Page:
With the stock car season about to put pedal to the metal, many NASCAR Sprint Cup betting fans find themselves in a quandary familiar to gamblers who pursue golf betting or tennis betting; whether to back the overwhelming favorite at an unattractive price or try to beat him with an unpredictable longshot at a much more predictably long price.
Such is the dilemma for NASCAR Sprint Cup betting devotees as the figure of Jimmie Johnson, like Tiger Woods and Roger Federer in golf and tennis, respectively, looms over the opening of the 2010 NASCAR Sprint Cup Series, which starts with the Daytona 500, Feb. 14. Technically, the betting season begins Feb. 6 with the Budweiser Shootout, an event that will count in the wallets of betting fans, if not the point standings.
With future books now open for the 36-race schedule that runs through Nov. 21, let’s take a look at the leading contenders to win the 2010 NASCAR Sprint Cup Championship:
Jimmie Johnson (5/2): The reigning and defending champion has won four straight Sprint Cup titles, breaking the record for consecutive series titles that he shared with Cale Yarborough. For the second straight year, Johnson won seven races and again earned $7.3 million, both tops on the circuit. His 16 top five finishes and 24 top 10 finishes were better than he did the year before, indicating that the Californian, if anything, is getting even more consistent and again will be very difficult to dethrone.
Mark Martin (15/2): A 20/1 shot a year ago, Martin now is the second choice in futures after finishing as the runner-up to Johnson last year, losing the title by 141 points. Martin won the most poles last season, seven, and finished second to Johnson in victories with five. At 50, Martin, who has finished second in the NASCAR Sprint Cup five times but has never won, seems to be getting better with age.
Jeff Gordon (8/1): Like the aforementioned Johnson and Martin, as well as Dale Earnhardt, Jr., Gordon is part of the powerful Hendrick Motorsports racing team. A four-time champion (1995, 1997, 1998, 2001), Gordon finished third in the Sprint Cup standings last year but won just once, which was one more victory than he had in 2008. Gordon’s 25 top 10 finishes led the circuit.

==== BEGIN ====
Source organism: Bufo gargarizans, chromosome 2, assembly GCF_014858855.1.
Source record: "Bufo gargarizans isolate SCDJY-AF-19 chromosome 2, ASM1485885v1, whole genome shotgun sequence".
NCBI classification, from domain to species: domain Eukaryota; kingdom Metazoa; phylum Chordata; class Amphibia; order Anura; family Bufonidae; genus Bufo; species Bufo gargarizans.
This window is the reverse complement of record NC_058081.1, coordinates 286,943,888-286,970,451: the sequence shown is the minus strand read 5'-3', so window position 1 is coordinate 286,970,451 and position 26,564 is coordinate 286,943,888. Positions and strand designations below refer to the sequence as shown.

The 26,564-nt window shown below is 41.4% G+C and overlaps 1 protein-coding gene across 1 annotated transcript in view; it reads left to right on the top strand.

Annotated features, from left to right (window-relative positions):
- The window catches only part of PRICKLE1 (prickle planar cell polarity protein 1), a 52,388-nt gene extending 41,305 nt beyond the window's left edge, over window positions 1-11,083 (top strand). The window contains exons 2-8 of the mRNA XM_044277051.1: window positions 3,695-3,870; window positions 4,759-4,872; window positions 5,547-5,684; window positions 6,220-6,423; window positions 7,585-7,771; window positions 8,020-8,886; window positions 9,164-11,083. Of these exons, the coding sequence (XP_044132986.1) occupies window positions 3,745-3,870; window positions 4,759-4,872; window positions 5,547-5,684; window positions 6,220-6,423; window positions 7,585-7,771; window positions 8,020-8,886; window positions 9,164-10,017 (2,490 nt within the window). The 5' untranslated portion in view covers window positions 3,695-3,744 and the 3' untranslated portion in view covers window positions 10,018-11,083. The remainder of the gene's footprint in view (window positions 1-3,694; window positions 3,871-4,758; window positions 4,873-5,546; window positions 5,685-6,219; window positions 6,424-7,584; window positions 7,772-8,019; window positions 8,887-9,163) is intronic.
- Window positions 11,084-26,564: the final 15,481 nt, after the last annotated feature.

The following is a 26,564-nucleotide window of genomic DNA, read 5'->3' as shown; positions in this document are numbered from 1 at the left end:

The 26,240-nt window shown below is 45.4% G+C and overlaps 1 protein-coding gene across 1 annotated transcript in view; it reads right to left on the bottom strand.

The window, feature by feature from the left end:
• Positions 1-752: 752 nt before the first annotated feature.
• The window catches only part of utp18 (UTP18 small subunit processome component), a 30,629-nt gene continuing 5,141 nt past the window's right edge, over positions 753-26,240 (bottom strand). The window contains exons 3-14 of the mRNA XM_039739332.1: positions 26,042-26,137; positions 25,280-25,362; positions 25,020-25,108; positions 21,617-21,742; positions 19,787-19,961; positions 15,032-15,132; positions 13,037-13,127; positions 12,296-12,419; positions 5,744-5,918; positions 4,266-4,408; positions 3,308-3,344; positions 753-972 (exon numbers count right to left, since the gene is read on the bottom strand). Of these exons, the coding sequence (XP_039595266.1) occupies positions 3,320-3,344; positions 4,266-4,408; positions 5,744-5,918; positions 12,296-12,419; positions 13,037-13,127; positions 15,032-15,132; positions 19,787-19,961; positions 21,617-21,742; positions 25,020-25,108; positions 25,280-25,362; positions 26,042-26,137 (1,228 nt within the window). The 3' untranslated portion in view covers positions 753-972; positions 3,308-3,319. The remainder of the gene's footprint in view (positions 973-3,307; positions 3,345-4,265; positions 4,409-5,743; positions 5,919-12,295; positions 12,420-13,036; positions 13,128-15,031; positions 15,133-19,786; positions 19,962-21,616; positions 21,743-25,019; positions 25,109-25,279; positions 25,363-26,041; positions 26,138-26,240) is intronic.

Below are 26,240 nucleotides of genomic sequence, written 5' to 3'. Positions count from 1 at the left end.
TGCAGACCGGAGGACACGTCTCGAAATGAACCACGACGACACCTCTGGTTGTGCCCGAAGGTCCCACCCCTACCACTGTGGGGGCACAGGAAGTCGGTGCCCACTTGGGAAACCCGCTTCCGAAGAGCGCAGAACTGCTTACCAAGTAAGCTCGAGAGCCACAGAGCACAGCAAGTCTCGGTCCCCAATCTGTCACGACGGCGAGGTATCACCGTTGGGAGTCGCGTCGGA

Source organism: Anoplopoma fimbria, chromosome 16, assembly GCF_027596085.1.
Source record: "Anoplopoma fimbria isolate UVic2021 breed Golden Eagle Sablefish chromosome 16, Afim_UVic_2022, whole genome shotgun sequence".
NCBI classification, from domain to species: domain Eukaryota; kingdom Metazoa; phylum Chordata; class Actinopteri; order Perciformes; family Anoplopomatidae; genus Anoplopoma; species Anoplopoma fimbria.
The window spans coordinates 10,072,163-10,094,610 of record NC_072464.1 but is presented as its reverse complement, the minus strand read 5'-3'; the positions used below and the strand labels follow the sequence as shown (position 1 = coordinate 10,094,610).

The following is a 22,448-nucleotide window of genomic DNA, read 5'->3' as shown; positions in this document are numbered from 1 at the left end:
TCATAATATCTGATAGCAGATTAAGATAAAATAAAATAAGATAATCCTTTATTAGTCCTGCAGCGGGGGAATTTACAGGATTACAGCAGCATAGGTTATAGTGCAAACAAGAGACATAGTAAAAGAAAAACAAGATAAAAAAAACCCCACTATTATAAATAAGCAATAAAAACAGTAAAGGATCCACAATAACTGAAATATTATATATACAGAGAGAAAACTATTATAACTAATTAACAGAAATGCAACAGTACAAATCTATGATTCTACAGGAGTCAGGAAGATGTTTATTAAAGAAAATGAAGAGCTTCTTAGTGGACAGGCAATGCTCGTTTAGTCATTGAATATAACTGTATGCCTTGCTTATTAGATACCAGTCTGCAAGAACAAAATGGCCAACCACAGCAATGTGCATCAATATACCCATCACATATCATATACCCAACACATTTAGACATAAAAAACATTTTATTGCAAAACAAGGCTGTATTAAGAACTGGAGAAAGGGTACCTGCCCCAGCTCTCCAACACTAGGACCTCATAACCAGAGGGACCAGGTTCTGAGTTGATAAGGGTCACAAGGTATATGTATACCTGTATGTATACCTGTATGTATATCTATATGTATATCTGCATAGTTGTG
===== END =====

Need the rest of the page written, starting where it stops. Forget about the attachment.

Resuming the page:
Carl Edwards (8/1): After finishing second in the Sprint Cup Series in 2008 while notching nine wins and more than $8 million in earnings, Edwards slipped to 11th place last year, which accounts for his move from a future book 7/2 second choice in 2009 to his 8/1 odds in futures this year.
Tony Stewart (10/1): The 2002 and 2005 champion is renowned for his temper but no one disputes his talent. A champion in IRL before moving to stock cars, Stewart is coming off a 2009 season in which he won four events, had 15 top fives, 23 top 10s and earned $6.8 million.
Denny Hamlin (10/1): Just 29, Hamlin, who finished fifth in the standings a year ago, should continue to improve.
Kyle Busch (10/1): Busch finished only 13th in the Sprint Cup Series but his victory in the Nationwide Series last year may signal that the 24-year-old is ready for a big season.
Others in the hunt include Juan Pablo Montoya, Kurt Busch, Greg Biffle, Matt Kenseth and Dale Earnhardt, Jr. Montoya is offered at odds of 14/1 after finishing eighth in the standings; the elder Busch is listed at odds of 16/1 following a season in which he finished fourth without a single trip to Victory Lane; Biffle, 22/1, was seventh in the standings but like Busch, did not have a win on the circuit; while Earnhardt, a disappointing 25th last year, remains popular at both racetracks and sportsbooks.
In addition to straight betting—and, of course, betting on every individual event on the NASCAR schedule—several sportsbooks also are offering proposition bets matching individual drivers in the category of victories.
Gentlemen, it’s time to start your NASCAR Sprint Cup betting engines.